(Reuters) – Hurricane Laura was expected to rapidly strengthen to a Category 4 hurricane on Wednesday on a steady track to hit the Texas-Louisiana Gulf Coast after dark, causing catastrophic damage, the National Hurricane Center said.
The storm, already a Category 3 on the five-step Saffir-Simpson scale for measuring hurricane intensity early Wednesday, was about 290 miles (465 km) southeast of Galveston, Texas, with maximum sustained winds of 115 miles (185 km) per hour, the Miami-based forecaster said. Category 4 hurricanes can pack winds of up to 156 miles (250 km) per hour.
More than 420,000 Texas residents and another 200,000 people in neighboring Louisiana were under mandatory evacuation orders as state and federal emergency management teams rushed to provide shelter accommodations and get first responders in place for possible rescues.
“You only have a few hours to prepare and evacuate for #HurricaneLaura. Wherever you are by noon is where you’ll have to ride out the storm. Be smart and be safe,” Louisiana Governor John Edwards tweeted Wednesday morning.
The storm was moving at about 15 miles (24 km) per hour. Storm surge along the Gulf Coast could raise water levels to as high as 12 feet to 15 feet (3.7 meters to 4.6 meters) in Intracoastal City and Morgan City, Louisiana, and Laura was expected to drop 5 to 10 inches (13 to 25 cm) of rain over the region, the National Hurricane Center (NHC) said.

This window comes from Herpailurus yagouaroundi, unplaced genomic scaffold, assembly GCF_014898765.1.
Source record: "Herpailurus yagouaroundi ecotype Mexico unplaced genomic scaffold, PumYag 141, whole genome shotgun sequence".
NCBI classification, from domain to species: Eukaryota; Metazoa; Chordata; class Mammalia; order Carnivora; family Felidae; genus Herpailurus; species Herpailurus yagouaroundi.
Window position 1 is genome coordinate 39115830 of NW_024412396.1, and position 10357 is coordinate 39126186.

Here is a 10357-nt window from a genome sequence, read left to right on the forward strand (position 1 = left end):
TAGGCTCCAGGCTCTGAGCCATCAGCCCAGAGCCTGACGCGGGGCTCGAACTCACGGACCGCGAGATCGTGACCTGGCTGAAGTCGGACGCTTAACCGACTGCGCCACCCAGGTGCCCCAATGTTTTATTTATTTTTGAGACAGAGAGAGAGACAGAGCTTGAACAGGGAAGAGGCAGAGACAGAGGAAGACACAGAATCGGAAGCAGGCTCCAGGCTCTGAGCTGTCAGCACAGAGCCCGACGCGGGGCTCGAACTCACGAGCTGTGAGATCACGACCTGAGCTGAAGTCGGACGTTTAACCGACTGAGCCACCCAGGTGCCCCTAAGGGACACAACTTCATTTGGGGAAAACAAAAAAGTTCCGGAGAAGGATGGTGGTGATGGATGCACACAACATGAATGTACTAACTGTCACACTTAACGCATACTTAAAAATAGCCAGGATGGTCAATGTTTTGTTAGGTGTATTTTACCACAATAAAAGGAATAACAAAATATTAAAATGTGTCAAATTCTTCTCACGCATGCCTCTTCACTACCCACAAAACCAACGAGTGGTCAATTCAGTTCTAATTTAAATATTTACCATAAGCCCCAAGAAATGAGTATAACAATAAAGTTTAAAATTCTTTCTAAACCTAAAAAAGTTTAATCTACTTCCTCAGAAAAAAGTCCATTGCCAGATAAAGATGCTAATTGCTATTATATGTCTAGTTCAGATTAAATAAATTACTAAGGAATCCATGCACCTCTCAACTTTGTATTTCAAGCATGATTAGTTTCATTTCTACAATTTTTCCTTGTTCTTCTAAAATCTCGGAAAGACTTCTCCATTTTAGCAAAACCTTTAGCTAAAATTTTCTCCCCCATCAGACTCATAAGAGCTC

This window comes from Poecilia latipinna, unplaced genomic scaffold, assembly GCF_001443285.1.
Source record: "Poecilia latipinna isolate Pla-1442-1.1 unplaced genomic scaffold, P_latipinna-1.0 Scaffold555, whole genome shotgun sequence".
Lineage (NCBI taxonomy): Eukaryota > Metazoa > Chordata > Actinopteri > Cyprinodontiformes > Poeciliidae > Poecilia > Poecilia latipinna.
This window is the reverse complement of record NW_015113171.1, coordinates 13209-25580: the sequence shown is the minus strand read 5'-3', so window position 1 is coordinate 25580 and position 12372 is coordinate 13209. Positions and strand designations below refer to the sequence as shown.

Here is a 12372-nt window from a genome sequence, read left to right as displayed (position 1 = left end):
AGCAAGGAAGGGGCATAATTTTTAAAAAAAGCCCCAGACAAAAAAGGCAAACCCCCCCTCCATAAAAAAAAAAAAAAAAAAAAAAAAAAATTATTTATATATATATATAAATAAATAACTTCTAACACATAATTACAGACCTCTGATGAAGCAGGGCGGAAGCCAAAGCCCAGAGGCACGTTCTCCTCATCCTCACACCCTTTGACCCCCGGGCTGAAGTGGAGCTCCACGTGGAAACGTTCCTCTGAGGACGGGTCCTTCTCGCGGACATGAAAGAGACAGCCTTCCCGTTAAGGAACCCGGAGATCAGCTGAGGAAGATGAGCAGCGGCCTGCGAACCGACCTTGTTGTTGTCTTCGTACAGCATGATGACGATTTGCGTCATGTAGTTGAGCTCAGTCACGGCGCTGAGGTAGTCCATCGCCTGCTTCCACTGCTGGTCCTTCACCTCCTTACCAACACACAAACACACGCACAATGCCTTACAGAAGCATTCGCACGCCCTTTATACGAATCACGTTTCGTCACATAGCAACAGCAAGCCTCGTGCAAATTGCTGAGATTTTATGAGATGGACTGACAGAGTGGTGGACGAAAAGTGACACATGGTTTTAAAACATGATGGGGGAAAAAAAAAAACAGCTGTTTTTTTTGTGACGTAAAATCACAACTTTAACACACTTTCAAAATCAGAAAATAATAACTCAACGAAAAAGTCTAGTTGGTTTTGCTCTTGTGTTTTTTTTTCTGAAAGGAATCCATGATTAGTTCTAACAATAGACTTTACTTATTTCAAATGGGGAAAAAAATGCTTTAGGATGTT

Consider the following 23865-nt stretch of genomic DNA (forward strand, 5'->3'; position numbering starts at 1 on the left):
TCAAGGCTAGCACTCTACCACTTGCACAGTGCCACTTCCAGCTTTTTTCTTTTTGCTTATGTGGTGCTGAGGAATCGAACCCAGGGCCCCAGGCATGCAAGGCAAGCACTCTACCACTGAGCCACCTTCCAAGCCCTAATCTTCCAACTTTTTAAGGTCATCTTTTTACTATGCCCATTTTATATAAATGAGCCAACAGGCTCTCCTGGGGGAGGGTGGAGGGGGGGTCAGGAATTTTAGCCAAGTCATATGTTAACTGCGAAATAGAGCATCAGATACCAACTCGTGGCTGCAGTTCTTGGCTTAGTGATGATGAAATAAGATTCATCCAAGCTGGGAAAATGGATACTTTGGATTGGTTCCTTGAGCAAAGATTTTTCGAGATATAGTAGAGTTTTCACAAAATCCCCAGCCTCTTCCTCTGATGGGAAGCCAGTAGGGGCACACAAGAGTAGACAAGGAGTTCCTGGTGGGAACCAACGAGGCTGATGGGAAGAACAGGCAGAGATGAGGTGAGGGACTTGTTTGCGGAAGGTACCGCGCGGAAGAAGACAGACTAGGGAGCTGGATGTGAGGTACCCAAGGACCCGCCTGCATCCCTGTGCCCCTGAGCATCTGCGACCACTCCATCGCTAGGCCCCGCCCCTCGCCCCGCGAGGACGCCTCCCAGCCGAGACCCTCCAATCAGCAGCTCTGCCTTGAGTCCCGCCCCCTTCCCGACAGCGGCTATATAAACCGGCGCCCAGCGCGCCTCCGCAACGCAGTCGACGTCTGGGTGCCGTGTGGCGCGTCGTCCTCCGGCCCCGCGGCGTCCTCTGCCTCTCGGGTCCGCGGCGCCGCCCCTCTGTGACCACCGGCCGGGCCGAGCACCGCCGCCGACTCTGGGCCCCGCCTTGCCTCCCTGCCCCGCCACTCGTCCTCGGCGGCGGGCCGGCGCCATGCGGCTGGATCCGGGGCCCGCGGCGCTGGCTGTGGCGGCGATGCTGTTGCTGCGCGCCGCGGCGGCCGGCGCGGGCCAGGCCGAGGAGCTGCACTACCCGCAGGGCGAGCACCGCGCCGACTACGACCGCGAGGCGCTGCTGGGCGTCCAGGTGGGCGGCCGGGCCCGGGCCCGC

“This storm surge could penetrate up to 30 miles inland from the immediate coastline in southwestern Louisiana and far southeastern Texas,” the NHC said in a Wednesday morning advisory. “All preparations to protect life and property should be rushed to completion in the next few hours.”
The storm was also expected to spawn tornadoes Wednesday night over Louisiana, far southeastern Texas, and southwestern Mississippi, the NHC said. It added there would likely be widespread flooding in urban areas from far eastern Texas across Louisiana and Arkansas from Wednesday to Thursday.
‘PREPARE FOR THE WORST’
In Texas, many residents spent Tuesday packing up and bracing their homes and businesses for the anticipated pummeling by Laura starting on Wednesday.
“We’ve been through this before; we’re prepared. Everybody downtown has boarded up their businesses and people are leaving the city,” said Gina Spagnola, president of the Galveston Chamber of Commerce, as she boarded up windows on her own waterfront home on Tuesday.
Hidalgo County, Texas, urged voluntary evacuation in the coastal region surrounding Houston, and shelters were set up in San Antonio, Dallas and Austin.
Houston, about 45 miles (70 km) north of the open water of the Gulf of Mexico, was pummeled in 2017 by Hurricane Harvey, which killed at least 68 people and caused $125 billion in property damage. Hurricane Laura is forecast to dissipate quickly after landfall, with the greatest danger more from wind and storm surges than rain.
Lina Hidalgo, the top executive for Harris County, which encompasses Houston, warned of deadly winds and a destructive storm surge after Laura makes landfall late Wednesday or early Thursday. She said that put millions of lives at risk as the storm moved westward and took aim at the fourth-biggest city in the United States.
“This storm certainly can cause unprecedented devastation,” Hidalgo said at a news conference on Tuesday. “We truly have to say: Prepare for the worst.”
(Reporting by Gabriella Borter; editing by Jonathan Oatis)